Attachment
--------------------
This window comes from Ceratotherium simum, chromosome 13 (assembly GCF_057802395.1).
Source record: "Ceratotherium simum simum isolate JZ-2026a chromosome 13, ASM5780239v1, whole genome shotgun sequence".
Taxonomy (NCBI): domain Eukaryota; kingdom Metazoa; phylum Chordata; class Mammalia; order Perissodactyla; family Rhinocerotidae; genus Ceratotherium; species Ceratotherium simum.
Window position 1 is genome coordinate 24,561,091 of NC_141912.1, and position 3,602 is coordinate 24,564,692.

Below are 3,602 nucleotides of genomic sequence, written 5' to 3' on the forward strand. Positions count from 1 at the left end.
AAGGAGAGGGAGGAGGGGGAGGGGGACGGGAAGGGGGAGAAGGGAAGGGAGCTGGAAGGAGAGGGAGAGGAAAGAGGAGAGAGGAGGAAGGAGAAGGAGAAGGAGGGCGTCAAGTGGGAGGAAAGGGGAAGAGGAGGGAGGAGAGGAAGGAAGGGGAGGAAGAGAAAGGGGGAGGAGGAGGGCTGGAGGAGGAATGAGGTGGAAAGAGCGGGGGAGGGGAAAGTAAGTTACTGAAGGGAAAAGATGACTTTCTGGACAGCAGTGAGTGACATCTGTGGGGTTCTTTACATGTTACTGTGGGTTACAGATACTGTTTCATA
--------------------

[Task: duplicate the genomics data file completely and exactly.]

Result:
This window comes from Ceratotherium simum, chromosome 13 (assembly GCF_057802395.1).
Source record: "Ceratotherium simum simum isolate JZ-2026a chromosome 13, ASM5780239v1, whole genome shotgun sequence".
Taxonomy (NCBI): domain Eukaryota; kingdom Metazoa; phylum Chordata; class Mammalia; order Perissodactyla; family Rhinocerotidae; genus Ceratotherium; species Ceratotherium simum.
Window position 1 is genome coordinate 24,561,091 of NC_141912.1, and position 3,602 is coordinate 24,564,692.

Below are 3,602 nucleotides of genomic sequence, written 5' to 3' on the forward strand. Positions count from 1 at the left end.
AAGGAGAGGGAGGAGGGGGAGGGGGACGGGAAGGGGGAGAAGGGAAGGGAGCTGGAAGGAGAGGGAGAGGAAAGAGGAGAGAGGAGGAAGGAGAAGGAGAAGGAGGGCGTCAAGTGGGAGGAAAGGGGAAGAGGAGGGAGGAGAGGAAGGAAGGGGAGGAAGAGAAAGGGGGAGGAGGAGGGCTGGAGGAGGAATGAGGTGGAAAGAGCGGGGGAGGGGAAAGTAAGTTACTGAAGGGAAAAGATGACTTTCTGGACAGCAGTGAGTGACATCTGTGGGGTTCTTTACATGTTACTGTGGGTTACAGATACTGTTTCATA